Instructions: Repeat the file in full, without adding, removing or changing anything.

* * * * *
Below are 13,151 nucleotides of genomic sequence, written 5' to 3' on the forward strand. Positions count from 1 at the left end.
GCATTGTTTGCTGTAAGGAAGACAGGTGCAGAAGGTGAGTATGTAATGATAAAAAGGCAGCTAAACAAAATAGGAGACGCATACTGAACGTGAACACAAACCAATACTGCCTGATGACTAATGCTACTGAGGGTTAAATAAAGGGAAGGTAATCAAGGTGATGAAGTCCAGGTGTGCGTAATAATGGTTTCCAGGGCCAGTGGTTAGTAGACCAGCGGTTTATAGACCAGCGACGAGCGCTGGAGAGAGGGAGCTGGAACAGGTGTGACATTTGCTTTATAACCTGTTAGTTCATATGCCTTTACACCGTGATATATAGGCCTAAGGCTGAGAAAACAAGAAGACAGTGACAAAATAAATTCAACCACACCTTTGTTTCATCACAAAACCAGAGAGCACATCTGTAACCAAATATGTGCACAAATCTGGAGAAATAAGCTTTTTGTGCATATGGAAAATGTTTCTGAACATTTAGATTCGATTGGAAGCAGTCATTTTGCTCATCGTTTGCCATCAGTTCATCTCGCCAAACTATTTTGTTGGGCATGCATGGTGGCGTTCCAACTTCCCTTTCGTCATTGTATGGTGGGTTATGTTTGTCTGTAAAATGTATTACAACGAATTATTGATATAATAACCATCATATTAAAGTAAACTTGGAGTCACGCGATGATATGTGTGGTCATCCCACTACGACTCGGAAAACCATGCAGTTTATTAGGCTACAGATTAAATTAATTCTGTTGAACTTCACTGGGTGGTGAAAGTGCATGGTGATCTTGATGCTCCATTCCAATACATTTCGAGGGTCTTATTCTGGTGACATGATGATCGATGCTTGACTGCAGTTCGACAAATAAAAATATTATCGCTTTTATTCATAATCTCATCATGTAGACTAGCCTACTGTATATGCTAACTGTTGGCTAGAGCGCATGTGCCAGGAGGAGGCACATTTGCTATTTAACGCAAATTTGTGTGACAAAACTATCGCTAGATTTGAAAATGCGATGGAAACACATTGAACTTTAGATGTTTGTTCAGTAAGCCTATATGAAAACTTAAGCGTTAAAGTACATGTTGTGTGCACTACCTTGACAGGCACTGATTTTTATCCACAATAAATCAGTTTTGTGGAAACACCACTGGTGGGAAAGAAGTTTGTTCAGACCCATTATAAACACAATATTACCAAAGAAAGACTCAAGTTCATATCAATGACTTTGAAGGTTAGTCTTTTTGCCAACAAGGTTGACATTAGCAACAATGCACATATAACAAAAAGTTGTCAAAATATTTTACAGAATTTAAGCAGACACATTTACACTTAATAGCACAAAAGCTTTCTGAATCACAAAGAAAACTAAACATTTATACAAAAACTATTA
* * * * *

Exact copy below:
Below are 13,151 nucleotides of genomic sequence, written 5' to 3' on the forward strand. Positions count from 1 at the left end.
GCATTGTTTGCTGTAAGGAAGACAGGTGCAGAAGGTGAGTATGTAATGATAAAAAGGCAGCTAAACAAAATAGGAGACGCATACTGAACGTGAACACAAACCAATACTGCCTGATGACTAATGCTACTGAGGGTTAAATAAAGGGAAGGTAATCAAGGTGATGAAGTCCAGGTGTGCGTAATAATGGTTTCCAGGGCCAGTGGTTAGTAGACCAGCGGTTTATAGACCAGCGACGAGCGCTGGAGAGAGGGAGCTGGAACAGGTGTGACATTTGCTTTATAACCTGTTAGTTCATATGCCTTTACACCGTGATATATAGGCCTAAGGCTGAGAAAACAAGAAGACAGTGACAAAATAAATTCAACCACACCTTTGTTTCATCACAAAACCAGAGAGCACATCTGTAACCAAATATGTGCACAAATCTGGAGAAATAAGCTTTTTGTGCATATGGAAAATGTTTCTGAACATTTAGATTCGATTGGAAGCAGTCATTTTGCTCATCGTTTGCCATCAGTTCATCTCGCCAAACTATTTTGTTGGGCATGCATGGTGGCGTTCCAACTTCCCTTTCGTCATTGTATGGTGGGTTATGTTTGTCTGTAAAATGTATTACAACGAATTATTGATATAATAACCATCATATTAAAGTAAACTTGGAGTCACGCGATGATATGTGTGGTCATCCCACTACGACTCGGAAAACCATGCAGTTTATTAGGCTACAGATTAAATTAATTCTGTTGAACTTCACTGGGTGGTGAAAGTGCATGGTGATCTTGATGCTCCATTCCAATACATTTCGAGGGTCTTATTCTGGTGACATGATGATCGATGCTTGACTGCAGTTCGACAAATAAAAATATTATCGCTTTTATTCATAATCTCATCATGTAGACTAGCCTACTGTATATGCTAACTGTTGGCTAGAGCGCATGTGCCAGGAGGAGGCACATTTGCTATTTAACGCAAATTTGTGTGACAAAACTATCGCTAGATTTGAAAATGCGATGGAAACACATTGAACTTTAGATGTTTGTTCAGTAAGCCTATATGAAAACTTAAGCGTTAAAGTACATGTTGTGTGCACTACCTTGACAGGCACTGATTTTTATCCACAATAAATCAGTTTTGTGGAAACACCACTGGTGGGAAAGAAGTTTGTTCAGACCCATTATAAACACAATATTACCAAAGAAAGACTCAAGTTCATATCAATGACTTTGAAGGTTAGTCTTTTTGCCAACAAGGTTGACATTAGCAACAATGCACATATAACAAAAAGTTGTCAAAATATTTTACAGAATTTAAGCAGACACATTTACACTTAATAGCACAAAAGCTTTCTGAATCACAAAGAAAACTAAACATTTATACAAAAACTATTA